Submitted to: PLoS One
Publication Type: Peer Reviewed Journal
Publication Acceptance Date: November 4, 2010
Publication Date: December 16, 2010
Citation: Xu, Z., Yu, J., Cho, J., Yu, J., Kohel, R.J., Percy, R.G. 2010. Polyploidization altered gene functions in cotton (Gossypium spp.). PLoS One. 5(12):e14351. doi:10.1371/journal.pone.0014351. Interpretive Summary: Cotton fiber is the world's leading natural material used in the manufacture of textiles. The development of cotton fiber is determined by large numbers of genetic factors that are distributed in the tetraploid cotton genome (AD). To investigate the organization of over 500 genes whose functions were previously verified and confirmed, an integrated genome map of fiber genes was constructed. Among them were 259 fiber development genes and 103 fiber transcription factors. Mapping analysis indicates more fiber development genes from one subgenome (At) that is similar to its probable fiber-producing ancestor (A). On the other hand, there are more transcription factors from the other subgenome (Dt) that is similar to its probable non-fiber ancestor (D). It is suggested that the expression of the fiber development genes is regulated by the transcription factors to enhance the fiber development in the tetraploid cotton. The integrated map of fiber genes resulting from the research provides a framework to study individual fiber genes and their dynamic gene networks during the process of fiber development in the tetraploid cotton.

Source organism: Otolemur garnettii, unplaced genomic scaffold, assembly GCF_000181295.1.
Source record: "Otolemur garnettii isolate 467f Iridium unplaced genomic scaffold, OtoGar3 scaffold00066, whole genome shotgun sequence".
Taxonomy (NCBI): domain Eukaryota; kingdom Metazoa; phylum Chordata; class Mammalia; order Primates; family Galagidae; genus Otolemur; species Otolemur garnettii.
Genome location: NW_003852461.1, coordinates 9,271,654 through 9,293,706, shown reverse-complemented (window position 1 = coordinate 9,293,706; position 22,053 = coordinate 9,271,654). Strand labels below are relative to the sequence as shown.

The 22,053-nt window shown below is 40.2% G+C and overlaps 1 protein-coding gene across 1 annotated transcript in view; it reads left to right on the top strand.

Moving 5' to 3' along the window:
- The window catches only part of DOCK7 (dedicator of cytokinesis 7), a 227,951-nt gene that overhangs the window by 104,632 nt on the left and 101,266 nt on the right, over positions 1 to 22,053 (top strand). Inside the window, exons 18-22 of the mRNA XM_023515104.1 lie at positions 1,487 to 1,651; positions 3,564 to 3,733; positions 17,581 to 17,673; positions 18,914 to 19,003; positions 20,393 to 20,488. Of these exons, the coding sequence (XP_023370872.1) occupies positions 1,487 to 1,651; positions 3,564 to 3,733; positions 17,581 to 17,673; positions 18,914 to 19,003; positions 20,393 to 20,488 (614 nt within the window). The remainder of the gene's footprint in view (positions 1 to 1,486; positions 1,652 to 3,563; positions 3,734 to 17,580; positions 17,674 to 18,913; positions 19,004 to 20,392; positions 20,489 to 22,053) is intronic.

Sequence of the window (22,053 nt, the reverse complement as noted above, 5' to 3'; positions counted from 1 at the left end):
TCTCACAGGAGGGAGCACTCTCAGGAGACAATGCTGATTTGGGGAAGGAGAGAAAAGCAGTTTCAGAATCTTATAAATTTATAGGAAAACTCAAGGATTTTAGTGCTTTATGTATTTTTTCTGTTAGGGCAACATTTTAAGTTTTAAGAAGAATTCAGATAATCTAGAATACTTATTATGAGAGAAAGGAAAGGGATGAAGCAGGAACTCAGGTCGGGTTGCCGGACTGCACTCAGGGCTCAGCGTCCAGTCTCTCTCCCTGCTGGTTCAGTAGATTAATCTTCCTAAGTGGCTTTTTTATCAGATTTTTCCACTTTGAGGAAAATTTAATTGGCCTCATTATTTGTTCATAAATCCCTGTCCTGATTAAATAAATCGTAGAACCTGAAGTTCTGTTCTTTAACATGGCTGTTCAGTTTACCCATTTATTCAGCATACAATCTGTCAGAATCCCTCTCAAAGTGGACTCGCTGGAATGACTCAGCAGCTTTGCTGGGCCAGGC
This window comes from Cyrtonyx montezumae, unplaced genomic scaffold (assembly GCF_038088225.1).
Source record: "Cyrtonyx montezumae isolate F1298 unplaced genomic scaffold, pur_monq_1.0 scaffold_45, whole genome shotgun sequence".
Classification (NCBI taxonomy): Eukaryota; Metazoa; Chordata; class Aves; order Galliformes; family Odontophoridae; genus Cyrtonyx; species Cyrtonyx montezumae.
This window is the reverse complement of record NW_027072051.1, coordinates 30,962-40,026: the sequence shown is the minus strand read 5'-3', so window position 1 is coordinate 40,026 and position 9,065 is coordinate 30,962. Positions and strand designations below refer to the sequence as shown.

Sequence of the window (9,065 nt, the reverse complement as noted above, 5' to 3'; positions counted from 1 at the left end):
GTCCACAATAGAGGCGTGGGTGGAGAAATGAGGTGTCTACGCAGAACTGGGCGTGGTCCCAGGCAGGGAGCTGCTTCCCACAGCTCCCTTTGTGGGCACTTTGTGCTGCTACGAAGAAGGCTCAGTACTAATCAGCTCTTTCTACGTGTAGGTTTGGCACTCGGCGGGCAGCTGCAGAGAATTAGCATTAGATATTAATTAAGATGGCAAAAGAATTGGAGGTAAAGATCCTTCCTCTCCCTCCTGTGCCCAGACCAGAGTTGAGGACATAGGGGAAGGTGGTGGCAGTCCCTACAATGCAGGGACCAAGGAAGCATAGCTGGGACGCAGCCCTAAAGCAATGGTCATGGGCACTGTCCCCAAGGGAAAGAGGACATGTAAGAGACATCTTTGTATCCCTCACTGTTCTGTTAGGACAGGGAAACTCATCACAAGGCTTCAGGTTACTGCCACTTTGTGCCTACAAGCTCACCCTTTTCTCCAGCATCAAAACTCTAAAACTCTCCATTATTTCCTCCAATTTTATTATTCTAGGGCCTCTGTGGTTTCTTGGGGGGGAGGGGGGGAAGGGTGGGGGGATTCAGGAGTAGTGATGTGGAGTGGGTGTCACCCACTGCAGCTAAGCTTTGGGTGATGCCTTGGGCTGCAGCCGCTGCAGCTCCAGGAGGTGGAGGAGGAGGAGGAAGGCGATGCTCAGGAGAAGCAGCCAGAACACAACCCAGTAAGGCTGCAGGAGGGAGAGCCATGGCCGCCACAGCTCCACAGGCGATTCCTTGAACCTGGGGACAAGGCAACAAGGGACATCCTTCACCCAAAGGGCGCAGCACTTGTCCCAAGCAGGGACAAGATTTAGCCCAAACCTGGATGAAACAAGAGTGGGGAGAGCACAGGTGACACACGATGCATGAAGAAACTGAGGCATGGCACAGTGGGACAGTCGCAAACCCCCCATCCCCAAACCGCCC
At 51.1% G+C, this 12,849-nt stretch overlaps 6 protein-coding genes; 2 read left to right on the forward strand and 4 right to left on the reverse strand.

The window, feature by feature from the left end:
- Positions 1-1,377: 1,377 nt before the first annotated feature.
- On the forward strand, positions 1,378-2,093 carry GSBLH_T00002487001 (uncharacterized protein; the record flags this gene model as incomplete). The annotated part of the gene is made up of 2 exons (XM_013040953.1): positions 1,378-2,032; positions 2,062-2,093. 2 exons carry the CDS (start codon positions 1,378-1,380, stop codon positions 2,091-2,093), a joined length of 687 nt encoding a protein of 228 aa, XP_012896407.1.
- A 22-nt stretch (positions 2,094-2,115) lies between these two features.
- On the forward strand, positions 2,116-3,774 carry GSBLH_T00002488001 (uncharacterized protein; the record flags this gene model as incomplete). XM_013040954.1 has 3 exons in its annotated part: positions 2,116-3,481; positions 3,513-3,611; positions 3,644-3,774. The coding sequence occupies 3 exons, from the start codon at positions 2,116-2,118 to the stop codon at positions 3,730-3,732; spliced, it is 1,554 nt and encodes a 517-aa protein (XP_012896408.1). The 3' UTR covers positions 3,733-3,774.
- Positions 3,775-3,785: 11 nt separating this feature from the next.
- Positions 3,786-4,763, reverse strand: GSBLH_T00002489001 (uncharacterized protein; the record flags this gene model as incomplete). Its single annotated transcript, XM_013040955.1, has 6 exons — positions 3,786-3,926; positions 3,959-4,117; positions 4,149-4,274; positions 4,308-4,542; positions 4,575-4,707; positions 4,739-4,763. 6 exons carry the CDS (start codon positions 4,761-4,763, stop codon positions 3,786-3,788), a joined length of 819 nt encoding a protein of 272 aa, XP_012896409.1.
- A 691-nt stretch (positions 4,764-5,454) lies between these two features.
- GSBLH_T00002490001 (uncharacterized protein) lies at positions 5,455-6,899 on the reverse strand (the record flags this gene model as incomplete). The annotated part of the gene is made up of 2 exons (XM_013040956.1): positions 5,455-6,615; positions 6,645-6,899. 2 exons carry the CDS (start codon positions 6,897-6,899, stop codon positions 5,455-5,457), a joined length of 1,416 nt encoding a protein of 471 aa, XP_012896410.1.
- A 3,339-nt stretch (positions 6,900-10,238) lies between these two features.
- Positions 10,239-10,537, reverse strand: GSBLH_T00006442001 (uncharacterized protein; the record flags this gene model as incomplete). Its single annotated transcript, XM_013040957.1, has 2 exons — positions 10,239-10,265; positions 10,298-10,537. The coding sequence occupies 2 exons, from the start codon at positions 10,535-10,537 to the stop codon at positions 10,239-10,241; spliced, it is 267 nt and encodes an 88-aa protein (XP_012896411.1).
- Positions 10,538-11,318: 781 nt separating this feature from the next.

Technical Abstract: Cotton fibers are seed trichomes derived from individual cells of the epidermal layer of the seed coat. It has been known for a long time that a large set of genes determine the development of cotton fiber, and more recently it has been determined that these genes are distributed across the At and Dt subgenomes of tetraploid AD cottons. In the present study, we investigated the organization and evolution of 535 fiber genes whose functions have been verified and confirmed. An integrated genetic and physical map was constructed of these genes that included 259 fiber development genes, 103 fiber transcription factors, and 173 SSR-contained fiber ESTs. A total of 499 fiber related contigs were selected and assembled, covering about 151 Mb in physical length, or representing about 6.7% of the tetraploid cotton genome. Among these contigs, 397 were anchored onto individual chromosomes. Results from comparison of the distribution of the fiber development genes and transcription factors between the At and Dt subgenomes showed that more fiber development genes were from At subgenome than Dt, whereas more transcription factors were from Dt subgenome than At. Combining our results with previous reports that more fiber QTLs mapped in Dt subgenome than At, a new functional hypothesis is suggested for tetraploid cotton. After the merging of the two diploid Gossypium genomes, the At subgenome has provided more genes for fiber development, because it continues to function similar to its fiber producing diploid probable ancestor (G. arboreum). On the other hand, the Dt subgenome, with its probable non-fiber producing D genome ancestor (G. raimondii), provides more transcription factors that regulate the expression of the fiber genes in the At subgenome. This hypothesis would explain previously published results. The integrated map of fiber genes provides a framework to clone individual full-length fiber genes and to systematically study the functional network of these genes that interact during the process of fiber development in the tetraploid Upland cotton.